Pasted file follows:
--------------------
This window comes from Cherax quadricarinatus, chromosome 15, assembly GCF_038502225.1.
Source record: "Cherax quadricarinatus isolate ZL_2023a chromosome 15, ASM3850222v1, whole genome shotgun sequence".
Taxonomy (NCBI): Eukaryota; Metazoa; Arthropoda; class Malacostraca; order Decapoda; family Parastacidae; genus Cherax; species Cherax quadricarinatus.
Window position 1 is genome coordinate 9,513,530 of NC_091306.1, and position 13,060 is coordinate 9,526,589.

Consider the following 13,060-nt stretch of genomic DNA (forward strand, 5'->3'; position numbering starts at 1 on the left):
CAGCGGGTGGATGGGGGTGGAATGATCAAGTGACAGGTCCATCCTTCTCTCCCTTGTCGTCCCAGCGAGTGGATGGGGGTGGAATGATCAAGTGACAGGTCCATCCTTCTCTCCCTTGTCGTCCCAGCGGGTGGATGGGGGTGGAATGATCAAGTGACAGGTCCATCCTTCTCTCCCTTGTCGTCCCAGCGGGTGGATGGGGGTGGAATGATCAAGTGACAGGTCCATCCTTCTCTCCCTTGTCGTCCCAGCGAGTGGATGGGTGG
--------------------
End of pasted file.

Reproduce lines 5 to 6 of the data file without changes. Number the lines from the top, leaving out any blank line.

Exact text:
Consider the following 13,060-nt stretch of genomic DNA (forward strand, 5'->3'; position numbering starts at 1 on the left):
CAGCGGGTGGATGGGGGTGGAATGATCAAGTGACAGGTCCATCCTTCTCTCCCTTGTCGTCCCAGCGAGTGGATGGGGGTGGAATGATCAAGTGACAGGTCCATCCTTCTCTCCCTTGTCGTCCCAGCGGGTGGATGGGGGTGGAATGATCAAGTGACAGGTCCATCCTTCTCTCCCTTGTCGTCCCAGCGGGTGGATGGGGGTGGAATGATCAAGTGACAGGTCCATCCTTCTCTCCCTTGTCGTCCCAGCGAGTGGATGGGTGG